Manatee County officials say a Piney Point deep well injection is the 'least offensive' option
Manatee County officials are pushing for approval of a plan to pump hundred of millions of gallons of polluted water from the troubled Piney Point phosphate plant into the underground aquifer.
More than 200 million gallons of polluted water flowed from the Piney Point phosphate plant into Tampa Bay earlier this year.
Despite pending legal challenges from several environmental groups, Manatee County officials say they're ready to start pumping the remaining water underground.
Some people say that could eventually pollute the source of the area's drinking water.
But on Wednesday night in Bradenton, County Administrator Scott Hopes said during an informational meeting on the plan that he doubts that will happen. WUSF's Steve Newborn asked Hopes if this is the only plan they are contemplating.
Is this the only option to get rid of the Piney Point water, or do you consider an injection well to be the best option?
We have a critical situation where we have a very fragile state, we have a liner that probably was not appropriate at the time. And I don't believe it was a complete installation, because it's been exposed to UV light, it's breaking down. And so in order to avoid a repeat of the first week of April, which is still likely, I mean, there was a temporary fix. It's not a permanent fix. We accumulated a lot of rain this season and it wasn't even a bad rainy season. And so those stacks continue to fill up.
They tried putting this stuff on barges a number of years ago and shipping it out and dumping it in the middle of the Gulf of Mexico. Maybe we could put it on barges and find some other state. I tried Louisiana, and then the governor found out about it. I had barges lined up with Mosaic. We were going to use their well in Louisiana, and then it came out in the Picayune Journal or whatever (Times-Picayune). And the governor said no, I don't want that stuff here. So that didn't work out.
I think we will have another breach. The thing’s leaking now, we're still in a state of emergency in Manatee County. And so the science has shown and everyone is in alignment, that that the least offensive option is a deep well injection of this effluent.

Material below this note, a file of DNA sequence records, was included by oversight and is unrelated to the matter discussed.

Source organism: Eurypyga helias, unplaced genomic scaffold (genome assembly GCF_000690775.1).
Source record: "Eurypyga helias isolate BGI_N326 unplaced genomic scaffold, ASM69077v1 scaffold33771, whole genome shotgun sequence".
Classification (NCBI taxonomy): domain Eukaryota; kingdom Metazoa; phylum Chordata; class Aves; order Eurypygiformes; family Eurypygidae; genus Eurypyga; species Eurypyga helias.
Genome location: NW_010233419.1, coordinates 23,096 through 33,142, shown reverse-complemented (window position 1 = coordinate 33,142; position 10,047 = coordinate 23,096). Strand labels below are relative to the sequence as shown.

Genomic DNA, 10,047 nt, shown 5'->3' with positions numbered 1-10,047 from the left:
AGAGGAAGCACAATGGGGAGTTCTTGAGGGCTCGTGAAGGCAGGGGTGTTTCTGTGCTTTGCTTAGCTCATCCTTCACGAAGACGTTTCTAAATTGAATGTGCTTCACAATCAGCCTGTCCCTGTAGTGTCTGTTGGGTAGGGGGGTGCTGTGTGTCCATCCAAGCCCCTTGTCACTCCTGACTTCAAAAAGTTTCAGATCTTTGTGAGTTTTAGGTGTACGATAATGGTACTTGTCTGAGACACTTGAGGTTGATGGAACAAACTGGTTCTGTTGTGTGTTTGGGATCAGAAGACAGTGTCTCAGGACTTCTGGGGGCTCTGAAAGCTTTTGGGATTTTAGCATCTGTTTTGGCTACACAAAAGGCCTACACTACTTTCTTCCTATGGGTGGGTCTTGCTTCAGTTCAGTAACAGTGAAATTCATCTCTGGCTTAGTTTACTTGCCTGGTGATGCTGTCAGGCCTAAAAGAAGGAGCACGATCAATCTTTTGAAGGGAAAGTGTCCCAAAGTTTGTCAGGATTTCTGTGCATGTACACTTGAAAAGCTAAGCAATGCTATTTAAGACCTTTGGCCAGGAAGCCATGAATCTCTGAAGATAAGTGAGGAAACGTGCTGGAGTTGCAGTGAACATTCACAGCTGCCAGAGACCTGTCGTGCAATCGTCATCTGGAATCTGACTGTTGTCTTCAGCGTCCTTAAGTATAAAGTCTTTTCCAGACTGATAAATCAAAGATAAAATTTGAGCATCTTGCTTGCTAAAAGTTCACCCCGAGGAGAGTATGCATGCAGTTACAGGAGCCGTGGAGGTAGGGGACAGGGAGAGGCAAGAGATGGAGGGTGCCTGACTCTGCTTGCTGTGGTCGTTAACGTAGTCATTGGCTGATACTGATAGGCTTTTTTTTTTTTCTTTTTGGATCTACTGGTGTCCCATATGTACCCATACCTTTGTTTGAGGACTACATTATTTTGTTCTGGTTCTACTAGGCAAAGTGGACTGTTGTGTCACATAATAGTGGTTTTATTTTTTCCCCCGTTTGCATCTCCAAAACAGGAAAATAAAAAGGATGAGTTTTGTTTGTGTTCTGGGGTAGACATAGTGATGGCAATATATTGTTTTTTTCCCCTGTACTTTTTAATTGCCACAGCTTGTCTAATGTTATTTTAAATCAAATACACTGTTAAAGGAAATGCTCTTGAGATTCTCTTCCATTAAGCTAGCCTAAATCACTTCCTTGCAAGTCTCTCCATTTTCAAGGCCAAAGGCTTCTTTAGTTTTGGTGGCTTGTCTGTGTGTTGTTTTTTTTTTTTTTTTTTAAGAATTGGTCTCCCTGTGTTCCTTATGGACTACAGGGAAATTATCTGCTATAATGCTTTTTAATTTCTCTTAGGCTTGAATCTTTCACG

But right now, we cannot make it through another rainy season.
I think we will have another breach. The thing’s leaking now, we're still in a state of emergency in Manatee County. And so the science has shown and everyone is in alignment, that that the least offensive option is a deep well injection of this effluent. It's being treated now. The harmful content in that southern pond is lessening. So hopefully by June when we're ready to start injecting, we've got less offensive material to go in there.
In Manatee County, we have three injection wells that the county owns. The city of Bradenton has another well and Tropicana has a well. There are five operating deep injection wells in Manatee County today. We have a 20-year experience with our oldest well.
A consortium of environmental groups has filed suit against this, saying it will damage the underground aquifer. You say you have 20 years of data, of proof, that this won't happen.
We have 20 years of actual experience in Manatee County, with Manatee County government operating that injection well. We have monitoring wells that monitor every layer of the aquifer to ensure that there is no leakage into the upper aquifers, where drinking water comes from. This is going 3,000 feet into that lower Floridan aquifer that has a high salinity aquifer and it moves it migrates from east to west, we are only a mile or so without wells located from the shoreline. It's going to gradually over a period of tens of thousands of years migrate through that strata and get filtered out before it ends up underneath the base of the Gulf of Mexico some 100,000 years from now.
How long would this project take?
If we stay on schedule, we can be operational injecting in June of next year. We're also looking at possibly using another well that we already have around Buffalo Creek, so that we can double it. We're expecting anywhere from a million to 2 million gallons a day capacity. There's probably still about 600 million gallons up there. There's about 270 million gallons in the problem pond
So you want to want to empty out all the ponds up there?
Yes, you’ve got three three primary ponds that need to be de-watered. My idea of closure is the highest soccer fields and BMX bike park in Manatee County.